Veterinarians Becoming More Cautious In Face Of Growing Opioid Crisis—Is This What It Is Coming To?

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source: Data USA

A report recently released states that as many as twenty-nine percent of those individuals who are prescribed opioids for chronic pain inevitably end up misusing them.  Of those in this percentage, up to twelve percent will develop an opioid misuse problem with a then up to four percent actually using opioids as a gateway drug to even worse—heroin.

With these statistics in mind and the ever reported news of the opioid crisis continuing to grow by astronomical numbers, both dentists and doctors are thinking twice before prescribing these ever-popular narcotics.  However, what is new to all of this is that veterinarians are also affected by the prescribing of the drugs, and are very cautious of it as well. 

Many of the painkillers that veterinarians are prescribing for the care of pets today are the same as those currently on the market for humans as well.  Unfortunately, many pet owners use their pet as a means to get the drugs, and in turn abuse them, allowing the pet to remain in pain.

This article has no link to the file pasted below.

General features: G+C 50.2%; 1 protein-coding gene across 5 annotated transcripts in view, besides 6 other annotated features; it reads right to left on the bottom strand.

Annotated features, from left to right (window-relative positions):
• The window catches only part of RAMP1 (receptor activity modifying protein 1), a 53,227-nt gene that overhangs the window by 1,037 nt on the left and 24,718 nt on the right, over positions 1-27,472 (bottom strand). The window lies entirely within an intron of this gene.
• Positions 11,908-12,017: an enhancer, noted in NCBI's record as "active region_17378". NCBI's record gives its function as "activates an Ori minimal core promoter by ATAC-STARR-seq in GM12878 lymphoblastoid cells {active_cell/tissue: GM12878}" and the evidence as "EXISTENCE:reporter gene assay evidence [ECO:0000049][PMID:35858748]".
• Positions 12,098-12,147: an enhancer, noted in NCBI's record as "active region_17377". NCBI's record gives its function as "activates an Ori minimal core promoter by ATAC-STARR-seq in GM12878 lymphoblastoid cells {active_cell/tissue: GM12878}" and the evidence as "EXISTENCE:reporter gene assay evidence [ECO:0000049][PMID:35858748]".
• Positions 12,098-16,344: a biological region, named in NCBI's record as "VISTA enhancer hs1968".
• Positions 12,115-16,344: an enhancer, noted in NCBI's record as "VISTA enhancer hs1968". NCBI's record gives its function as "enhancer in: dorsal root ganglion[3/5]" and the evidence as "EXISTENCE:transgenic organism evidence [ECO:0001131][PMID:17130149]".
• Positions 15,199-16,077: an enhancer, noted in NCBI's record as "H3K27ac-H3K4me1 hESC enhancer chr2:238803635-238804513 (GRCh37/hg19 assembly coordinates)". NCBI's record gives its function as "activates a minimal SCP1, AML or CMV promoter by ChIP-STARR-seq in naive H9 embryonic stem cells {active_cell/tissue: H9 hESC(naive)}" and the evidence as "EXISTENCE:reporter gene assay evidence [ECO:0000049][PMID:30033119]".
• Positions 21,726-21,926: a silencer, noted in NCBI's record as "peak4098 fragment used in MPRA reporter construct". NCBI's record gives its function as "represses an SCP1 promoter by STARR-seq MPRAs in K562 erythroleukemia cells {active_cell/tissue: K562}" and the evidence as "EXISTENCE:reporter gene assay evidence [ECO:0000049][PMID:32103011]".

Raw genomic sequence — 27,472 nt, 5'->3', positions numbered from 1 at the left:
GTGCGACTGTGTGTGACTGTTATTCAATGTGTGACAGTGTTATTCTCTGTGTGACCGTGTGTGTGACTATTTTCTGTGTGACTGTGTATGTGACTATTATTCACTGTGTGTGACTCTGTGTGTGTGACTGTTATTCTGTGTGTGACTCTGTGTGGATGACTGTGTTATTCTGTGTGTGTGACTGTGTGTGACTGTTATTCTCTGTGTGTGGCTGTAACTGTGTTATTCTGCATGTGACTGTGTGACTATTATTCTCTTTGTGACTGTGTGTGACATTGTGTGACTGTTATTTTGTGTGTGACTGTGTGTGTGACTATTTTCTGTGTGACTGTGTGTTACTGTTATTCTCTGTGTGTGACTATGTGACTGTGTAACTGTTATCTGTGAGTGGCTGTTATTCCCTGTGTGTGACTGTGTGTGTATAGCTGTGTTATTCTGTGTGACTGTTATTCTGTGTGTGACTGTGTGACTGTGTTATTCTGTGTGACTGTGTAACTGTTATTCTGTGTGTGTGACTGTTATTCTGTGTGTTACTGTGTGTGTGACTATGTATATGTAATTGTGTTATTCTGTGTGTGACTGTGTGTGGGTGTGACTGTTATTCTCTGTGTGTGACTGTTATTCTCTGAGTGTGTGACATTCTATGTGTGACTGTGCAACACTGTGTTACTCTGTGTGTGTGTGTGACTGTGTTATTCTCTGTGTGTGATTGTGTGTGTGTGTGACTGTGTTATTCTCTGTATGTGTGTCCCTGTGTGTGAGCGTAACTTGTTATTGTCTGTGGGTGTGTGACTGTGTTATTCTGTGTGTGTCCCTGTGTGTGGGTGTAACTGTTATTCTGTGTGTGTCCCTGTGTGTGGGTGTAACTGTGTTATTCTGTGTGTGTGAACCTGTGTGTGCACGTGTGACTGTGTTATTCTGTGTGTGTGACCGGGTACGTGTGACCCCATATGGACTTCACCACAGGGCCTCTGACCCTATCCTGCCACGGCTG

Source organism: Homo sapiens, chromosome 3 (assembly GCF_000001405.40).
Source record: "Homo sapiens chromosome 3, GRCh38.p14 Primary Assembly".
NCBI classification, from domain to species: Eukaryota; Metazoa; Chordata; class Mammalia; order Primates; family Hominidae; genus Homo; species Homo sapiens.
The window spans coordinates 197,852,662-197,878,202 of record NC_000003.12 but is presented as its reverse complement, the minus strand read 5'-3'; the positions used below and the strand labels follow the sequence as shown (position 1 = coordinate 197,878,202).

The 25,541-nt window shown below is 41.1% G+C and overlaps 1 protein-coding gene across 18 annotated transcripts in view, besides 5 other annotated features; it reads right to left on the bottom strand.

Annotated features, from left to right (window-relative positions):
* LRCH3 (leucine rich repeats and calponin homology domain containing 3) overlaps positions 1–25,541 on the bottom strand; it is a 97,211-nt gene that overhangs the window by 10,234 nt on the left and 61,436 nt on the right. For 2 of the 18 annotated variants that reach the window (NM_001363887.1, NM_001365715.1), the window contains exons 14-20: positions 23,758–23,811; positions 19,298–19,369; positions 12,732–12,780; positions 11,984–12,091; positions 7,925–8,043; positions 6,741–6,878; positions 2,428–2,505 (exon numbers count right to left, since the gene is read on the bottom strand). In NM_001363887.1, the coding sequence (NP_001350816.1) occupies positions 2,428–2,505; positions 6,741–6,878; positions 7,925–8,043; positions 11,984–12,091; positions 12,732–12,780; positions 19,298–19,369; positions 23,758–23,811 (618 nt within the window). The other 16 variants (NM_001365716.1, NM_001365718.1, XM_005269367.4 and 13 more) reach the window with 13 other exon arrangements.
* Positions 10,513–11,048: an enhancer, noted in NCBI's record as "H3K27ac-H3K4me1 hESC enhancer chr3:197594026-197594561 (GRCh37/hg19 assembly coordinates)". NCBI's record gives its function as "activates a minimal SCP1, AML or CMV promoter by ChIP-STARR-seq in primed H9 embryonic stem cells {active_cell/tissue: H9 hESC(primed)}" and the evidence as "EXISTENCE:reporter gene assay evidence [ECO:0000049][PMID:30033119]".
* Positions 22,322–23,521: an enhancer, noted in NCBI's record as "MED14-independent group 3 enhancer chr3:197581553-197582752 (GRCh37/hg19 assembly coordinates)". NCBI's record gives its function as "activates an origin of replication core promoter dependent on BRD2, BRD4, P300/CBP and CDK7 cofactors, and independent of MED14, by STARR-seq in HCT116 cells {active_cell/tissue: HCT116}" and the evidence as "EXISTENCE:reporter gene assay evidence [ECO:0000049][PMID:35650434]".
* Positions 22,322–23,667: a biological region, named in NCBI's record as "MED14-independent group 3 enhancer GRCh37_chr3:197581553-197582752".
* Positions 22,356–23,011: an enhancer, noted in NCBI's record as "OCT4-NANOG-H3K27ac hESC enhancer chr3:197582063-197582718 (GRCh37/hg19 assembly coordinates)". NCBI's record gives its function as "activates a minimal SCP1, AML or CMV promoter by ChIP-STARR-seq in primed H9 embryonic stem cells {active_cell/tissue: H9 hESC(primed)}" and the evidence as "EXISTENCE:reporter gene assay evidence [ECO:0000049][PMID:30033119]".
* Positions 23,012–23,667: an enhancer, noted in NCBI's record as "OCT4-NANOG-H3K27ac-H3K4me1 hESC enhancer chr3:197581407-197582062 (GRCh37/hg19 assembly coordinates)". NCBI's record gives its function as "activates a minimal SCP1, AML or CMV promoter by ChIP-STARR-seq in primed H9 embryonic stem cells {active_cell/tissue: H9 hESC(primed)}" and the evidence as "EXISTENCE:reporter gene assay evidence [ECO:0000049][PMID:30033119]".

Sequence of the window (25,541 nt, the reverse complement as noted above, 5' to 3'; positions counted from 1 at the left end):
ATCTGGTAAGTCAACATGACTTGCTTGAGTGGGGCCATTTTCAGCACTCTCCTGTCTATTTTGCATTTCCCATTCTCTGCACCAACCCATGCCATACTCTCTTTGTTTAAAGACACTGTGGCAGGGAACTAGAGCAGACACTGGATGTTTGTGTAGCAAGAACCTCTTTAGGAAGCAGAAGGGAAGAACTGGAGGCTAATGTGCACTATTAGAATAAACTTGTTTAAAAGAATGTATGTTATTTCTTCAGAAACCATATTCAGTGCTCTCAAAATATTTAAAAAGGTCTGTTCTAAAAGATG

“Most of the pain medications we use for pets are the same as humans,” according to Dr. John Andersen, a veterinarian at Monticello Animal Hospital.  “Every day we deal with narcotics, every single day.  We do a lot of surgery at this practice, and we are very, very proactive about pain control.”  Because he is so proactive he doesn’t have to worry about the pets pain, the worry is more in the pet's owner.  The reason being that the majority of the prescriptions he writes for the pets pain are ones that humans are more than able, and willing, to abuse.

In an effort to battle the abuse problem related to veterinarian prescriptions for pets, one state, Virginia, recently passed a law called the Prescription Monitoring Program.  With this program, there are much stricter regulations placed on both the type and the number of medications that veterinarians are now able to prescribe.

Although the new law has made some veterinarians jobs a little trickier, most feel it is worth it to prevent any further abuse of the drugs.  Most veterinarians also keep it in the back of their mind that although the pet owner may seem to be one without a problem, it is best to err on the side of caution when prescribing any narcotic based drug. 

Were you aware this was going on?  That some prescriptions from veterinarians were also viable for humans?